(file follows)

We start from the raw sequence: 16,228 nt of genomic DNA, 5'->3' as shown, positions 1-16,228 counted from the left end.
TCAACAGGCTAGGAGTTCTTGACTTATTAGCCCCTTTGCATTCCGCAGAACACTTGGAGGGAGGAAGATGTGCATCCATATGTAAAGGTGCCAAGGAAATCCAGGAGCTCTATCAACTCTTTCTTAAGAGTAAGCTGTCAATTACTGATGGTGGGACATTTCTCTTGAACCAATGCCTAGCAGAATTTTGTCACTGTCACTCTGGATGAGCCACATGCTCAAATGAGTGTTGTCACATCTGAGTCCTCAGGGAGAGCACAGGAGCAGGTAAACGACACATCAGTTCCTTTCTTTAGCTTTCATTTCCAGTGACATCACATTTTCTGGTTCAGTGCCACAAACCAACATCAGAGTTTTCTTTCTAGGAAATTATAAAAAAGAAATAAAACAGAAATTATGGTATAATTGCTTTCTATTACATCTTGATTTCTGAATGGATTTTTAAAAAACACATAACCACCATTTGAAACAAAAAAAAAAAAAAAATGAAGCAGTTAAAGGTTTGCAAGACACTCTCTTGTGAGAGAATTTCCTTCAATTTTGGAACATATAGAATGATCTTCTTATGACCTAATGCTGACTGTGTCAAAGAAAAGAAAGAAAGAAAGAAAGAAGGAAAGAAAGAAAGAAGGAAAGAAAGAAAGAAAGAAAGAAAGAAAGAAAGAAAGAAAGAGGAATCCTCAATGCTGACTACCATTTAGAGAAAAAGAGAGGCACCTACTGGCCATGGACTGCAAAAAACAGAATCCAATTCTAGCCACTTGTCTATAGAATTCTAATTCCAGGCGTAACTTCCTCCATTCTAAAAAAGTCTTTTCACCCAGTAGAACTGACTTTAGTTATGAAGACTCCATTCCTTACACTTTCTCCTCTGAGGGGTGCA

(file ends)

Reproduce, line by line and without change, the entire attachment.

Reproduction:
We start from the raw sequence: 16,228 nt of genomic DNA, 5'->3' as shown, positions 1-16,228 counted from the left end.
TCAACAGGCTAGGAGTTCTTGACTTATTAGCCCCTTTGCATTCCGCAGAACACTTGGAGGGAGGAAGATGTGCATCCATATGTAAAGGTGCCAAGGAAATCCAGGAGCTCTATCAACTCTTTCTTAAGAGTAAGCTGTCAATTACTGATGGTGGGACATTTCTCTTGAACCAATGCCTAGCAGAATTTTGTCACTGTCACTCTGGATGAGCCACATGCTCAAATGAGTGTTGTCACATCTGAGTCCTCAGGGAGAGCACAGGAGCAGGTAAACGACACATCAGTTCCTTTCTTTAGCTTTCATTTCCAGTGACATCACATTTTCTGGTTCAGTGCCACAAACCAACATCAGAGTTTTCTTTCTAGGAAATTATAAAAAAGAAATAAAACAGAAATTATGGTATAATTGCTTTCTATTACATCTTGATTTCTGAATGGATTTTTAAAAAACACATAACCACCATTTGAAACAAAAAAAAAAAAAAAATGAAGCAGTTAAAGGTTTGCAAGACACTCTCTTGTGAGAGAATTTCCTTCAATTTTGGAACATATAGAATGATCTTCTTATGACCTAATGCTGACTGTGTCAAAGAAAAGAAAGAAAGAAAGAAAGAAGGAAAGAAAGAAAGAAGGAAAGAAAGAAAGAAAGAAAGAAAGAAAGAAAGAAAGAAAGAGGAATCCTCAATGCTGACTACCATTTAGAGAAAAAGAGAGGCACCTACTGGCCATGGACTGCAAAAAACAGAATCCAATTCTAGCCACTTGTCTATAGAATTCTAATTCCAGGCGTAACTTCCTCCATTCTAAAAAAGTCTTTTCACCCAGTAGAACTGACTTTAGTTATGAAGACTCCATTCCTTACACTTTCTCCTCTGAGGGGTGCA